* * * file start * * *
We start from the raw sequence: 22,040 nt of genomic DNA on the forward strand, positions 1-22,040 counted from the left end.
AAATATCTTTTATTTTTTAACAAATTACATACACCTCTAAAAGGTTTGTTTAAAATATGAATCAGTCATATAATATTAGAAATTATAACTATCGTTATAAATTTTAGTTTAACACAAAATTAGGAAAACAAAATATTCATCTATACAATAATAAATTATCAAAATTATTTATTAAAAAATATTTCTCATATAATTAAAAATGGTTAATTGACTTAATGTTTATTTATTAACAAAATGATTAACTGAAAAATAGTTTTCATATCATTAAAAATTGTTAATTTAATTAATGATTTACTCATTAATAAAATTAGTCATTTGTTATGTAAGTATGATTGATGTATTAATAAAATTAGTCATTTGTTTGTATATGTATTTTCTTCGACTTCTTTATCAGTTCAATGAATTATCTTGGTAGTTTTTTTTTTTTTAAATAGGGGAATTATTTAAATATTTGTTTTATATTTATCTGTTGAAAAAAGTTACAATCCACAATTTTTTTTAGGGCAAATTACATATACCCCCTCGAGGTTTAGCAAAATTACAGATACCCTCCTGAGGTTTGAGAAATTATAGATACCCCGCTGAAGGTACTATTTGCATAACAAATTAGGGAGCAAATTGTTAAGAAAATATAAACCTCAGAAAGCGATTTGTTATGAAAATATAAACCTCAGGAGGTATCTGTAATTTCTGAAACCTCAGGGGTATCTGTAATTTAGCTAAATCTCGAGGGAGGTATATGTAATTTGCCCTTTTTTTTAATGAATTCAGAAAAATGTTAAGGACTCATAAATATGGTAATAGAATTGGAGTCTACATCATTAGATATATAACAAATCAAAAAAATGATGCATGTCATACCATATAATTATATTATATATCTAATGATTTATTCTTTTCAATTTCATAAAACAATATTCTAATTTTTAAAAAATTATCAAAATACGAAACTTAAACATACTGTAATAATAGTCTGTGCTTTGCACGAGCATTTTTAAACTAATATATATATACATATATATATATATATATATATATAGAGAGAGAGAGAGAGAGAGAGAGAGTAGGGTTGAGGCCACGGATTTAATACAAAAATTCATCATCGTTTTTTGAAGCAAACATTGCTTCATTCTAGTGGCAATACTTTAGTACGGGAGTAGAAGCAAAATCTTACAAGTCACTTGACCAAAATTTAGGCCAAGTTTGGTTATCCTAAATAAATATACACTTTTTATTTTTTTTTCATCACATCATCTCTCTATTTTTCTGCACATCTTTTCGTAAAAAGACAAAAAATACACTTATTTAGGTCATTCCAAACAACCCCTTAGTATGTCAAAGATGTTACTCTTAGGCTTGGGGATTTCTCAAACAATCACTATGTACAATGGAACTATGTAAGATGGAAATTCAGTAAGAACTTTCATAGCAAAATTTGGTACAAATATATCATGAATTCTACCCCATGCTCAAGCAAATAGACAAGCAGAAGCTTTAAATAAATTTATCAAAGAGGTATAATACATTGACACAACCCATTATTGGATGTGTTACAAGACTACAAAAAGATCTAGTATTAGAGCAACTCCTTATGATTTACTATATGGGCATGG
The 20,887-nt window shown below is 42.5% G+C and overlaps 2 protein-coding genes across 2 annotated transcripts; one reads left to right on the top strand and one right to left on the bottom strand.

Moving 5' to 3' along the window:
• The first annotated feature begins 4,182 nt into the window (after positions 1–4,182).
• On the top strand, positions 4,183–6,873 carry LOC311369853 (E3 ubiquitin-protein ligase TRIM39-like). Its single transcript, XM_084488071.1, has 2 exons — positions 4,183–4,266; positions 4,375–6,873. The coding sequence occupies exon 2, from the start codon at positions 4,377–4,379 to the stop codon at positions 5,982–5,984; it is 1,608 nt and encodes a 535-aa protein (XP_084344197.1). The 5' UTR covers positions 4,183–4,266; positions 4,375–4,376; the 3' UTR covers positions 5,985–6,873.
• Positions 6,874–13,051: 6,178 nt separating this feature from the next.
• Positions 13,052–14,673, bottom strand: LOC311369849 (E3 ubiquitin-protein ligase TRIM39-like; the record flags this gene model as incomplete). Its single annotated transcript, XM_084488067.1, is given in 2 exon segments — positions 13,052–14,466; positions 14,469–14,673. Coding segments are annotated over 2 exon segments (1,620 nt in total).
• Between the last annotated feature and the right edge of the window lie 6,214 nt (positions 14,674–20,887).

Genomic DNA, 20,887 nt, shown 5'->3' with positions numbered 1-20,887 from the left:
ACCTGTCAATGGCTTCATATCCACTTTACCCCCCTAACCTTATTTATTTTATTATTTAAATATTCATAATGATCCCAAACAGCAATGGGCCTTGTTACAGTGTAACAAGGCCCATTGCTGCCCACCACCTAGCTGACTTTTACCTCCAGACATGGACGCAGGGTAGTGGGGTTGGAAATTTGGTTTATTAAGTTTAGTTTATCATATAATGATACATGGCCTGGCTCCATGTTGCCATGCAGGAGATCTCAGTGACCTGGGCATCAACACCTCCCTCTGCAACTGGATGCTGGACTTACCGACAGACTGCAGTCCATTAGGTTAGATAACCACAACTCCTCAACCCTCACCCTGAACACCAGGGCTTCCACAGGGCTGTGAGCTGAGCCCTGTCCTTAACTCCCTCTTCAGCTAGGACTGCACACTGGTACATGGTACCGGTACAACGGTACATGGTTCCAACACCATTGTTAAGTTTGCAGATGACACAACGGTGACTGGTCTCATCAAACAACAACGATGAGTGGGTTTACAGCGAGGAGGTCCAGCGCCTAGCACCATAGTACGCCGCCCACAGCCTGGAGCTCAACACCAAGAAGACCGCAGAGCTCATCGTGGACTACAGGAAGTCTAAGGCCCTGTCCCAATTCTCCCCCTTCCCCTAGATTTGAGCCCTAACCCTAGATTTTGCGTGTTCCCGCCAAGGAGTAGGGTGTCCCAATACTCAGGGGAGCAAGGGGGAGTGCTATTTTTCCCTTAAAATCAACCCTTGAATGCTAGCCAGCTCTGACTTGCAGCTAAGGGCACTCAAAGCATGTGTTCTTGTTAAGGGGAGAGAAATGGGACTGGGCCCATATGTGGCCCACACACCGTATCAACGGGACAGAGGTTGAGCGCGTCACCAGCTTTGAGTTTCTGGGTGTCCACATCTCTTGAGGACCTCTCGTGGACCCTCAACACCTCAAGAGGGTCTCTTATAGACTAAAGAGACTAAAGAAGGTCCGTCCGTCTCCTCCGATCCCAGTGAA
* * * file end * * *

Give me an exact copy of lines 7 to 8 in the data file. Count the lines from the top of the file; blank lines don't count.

• Positions 6,874–13,051: 6,178 nt separating this feature from the next.
• Positions 13,052–14,673, bottom strand: LOC311369849 (E3 ubiquitin-protein ligase TRIM39-like; the record flags this gene model as incomplete). Its single annotated transcript, XM_084488067.1, is given in 2 exon segments — positions 13,052–14,466; positions 14,469–14,673. Coding segments are annotated over 2 exon segments (1,620 nt in total).